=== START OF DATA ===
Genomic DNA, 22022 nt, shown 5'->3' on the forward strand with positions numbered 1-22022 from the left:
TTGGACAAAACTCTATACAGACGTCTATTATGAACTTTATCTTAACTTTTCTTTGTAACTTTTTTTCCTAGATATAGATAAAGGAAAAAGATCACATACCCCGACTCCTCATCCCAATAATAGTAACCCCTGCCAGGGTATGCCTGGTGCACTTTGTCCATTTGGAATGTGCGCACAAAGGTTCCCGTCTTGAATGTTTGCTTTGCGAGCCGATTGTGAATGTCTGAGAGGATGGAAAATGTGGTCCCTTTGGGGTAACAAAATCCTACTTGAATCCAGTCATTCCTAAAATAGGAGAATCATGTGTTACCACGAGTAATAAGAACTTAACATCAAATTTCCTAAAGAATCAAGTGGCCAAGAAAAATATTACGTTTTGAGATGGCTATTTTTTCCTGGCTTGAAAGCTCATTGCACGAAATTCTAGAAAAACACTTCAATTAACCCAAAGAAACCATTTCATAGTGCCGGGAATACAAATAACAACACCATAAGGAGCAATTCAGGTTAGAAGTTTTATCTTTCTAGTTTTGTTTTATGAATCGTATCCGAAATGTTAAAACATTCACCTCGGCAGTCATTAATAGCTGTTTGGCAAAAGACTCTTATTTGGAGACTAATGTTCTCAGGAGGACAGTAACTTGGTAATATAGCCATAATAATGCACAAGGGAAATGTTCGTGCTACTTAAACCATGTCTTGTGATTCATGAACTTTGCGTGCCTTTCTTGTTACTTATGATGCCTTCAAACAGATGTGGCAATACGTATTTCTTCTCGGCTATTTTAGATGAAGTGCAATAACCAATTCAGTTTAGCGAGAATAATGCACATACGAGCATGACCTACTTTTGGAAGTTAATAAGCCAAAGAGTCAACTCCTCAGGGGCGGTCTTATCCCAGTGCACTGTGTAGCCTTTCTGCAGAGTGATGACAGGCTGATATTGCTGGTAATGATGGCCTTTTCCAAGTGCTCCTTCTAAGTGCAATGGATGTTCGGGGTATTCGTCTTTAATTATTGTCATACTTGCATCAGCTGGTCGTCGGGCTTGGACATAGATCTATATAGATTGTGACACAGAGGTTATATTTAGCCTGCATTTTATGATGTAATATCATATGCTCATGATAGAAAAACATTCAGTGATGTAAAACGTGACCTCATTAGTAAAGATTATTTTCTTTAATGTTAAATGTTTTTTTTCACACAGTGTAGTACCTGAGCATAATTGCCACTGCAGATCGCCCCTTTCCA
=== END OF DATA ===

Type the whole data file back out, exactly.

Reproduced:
Genomic DNA, 22022 nt, shown 5'->3' on the forward strand with positions numbered 1-22022 from the left:
TTGGACAAAACTCTATACAGACGTCTATTATGAACTTTATCTTAACTTTTCTTTGTAACTTTTTTTCCTAGATATAGATAAAGGAAAAAGATCACATACCCCGACTCCTCATCCCAATAATAGTAACCCCTGCCAGGGTATGCCTGGTGCACTTTGTCCATTTGGAATGTGCGCACAAAGGTTCCCGTCTTGAATGTTTGCTTTGCGAGCCGATTGTGAATGTCTGAGAGGATGGAAAATGTGGTCCCTTTGGGGTAACAAAATCCTACTTGAATCCAGTCATTCCTAAAATAGGAGAATCATGTGTTACCACGAGTAATAAGAACTTAACATCAAATTTCCTAAAGAATCAAGTGGCCAAGAAAAATATTACGTTTTGAGATGGCTATTTTTTCCTGGCTTGAAAGCTCATTGCACGAAATTCTAGAAAAACACTTCAATTAACCCAAAGAAACCATTTCATAGTGCCGGGAATACAAATAACAACACCATAAGGAGCAATTCAGGTTAGAAGTTTTATCTTTCTAGTTTTGTTTTATGAATCGTATCCGAAATGTTAAAACATTCACCTCGGCAGTCATTAATAGCTGTTTGGCAAAAGACTCTTATTTGGAGACTAATGTTCTCAGGAGGACAGTAACTTGGTAATATAGCCATAATAATGCACAAGGGAAATGTTCGTGCTACTTAAACCATGTCTTGTGATTCATGAACTTTGCGTGCCTTTCTTGTTACTTATGATGCCTTCAAACAGATGTGGCAATACGTATTTCTTCTCGGCTATTTTAGATGAAGTGCAATAACCAATTCAGTTTAGCGAGAATAATGCACATACGAGCATGACCTACTTTTGGAAGTTAATAAGCCAAAGAGTCAACTCCTCAGGGGCGGTCTTATCCCAGTGCACTGTGTAGCCTTTCTGCAGAGTGATGACAGGCTGATATTGCTGGTAATGATGGCCTTTTCCAAGTGCTCCTTCTAAGTGCAATGGATGTTCGGGGTATTCGTCTTTAATTATTGTCATACTTGCATCAGCTGGTCGTCGGGCTTGGACATAGATCTATATAGATTGTGACACAGAGGTTATATTTAGCCTGCATTTTATGATGTAATATCATATGCTCATGATAGAAAAACATTCAGTGATGTAAAACGTGACCTCATTAGTAAAGATTATTTTCTTTAATGTTAAATGTTTTTTTTCACACAGTGTAGTACCTGAGCATAATTGCCACTGCAGATCGCCCCTTTCCA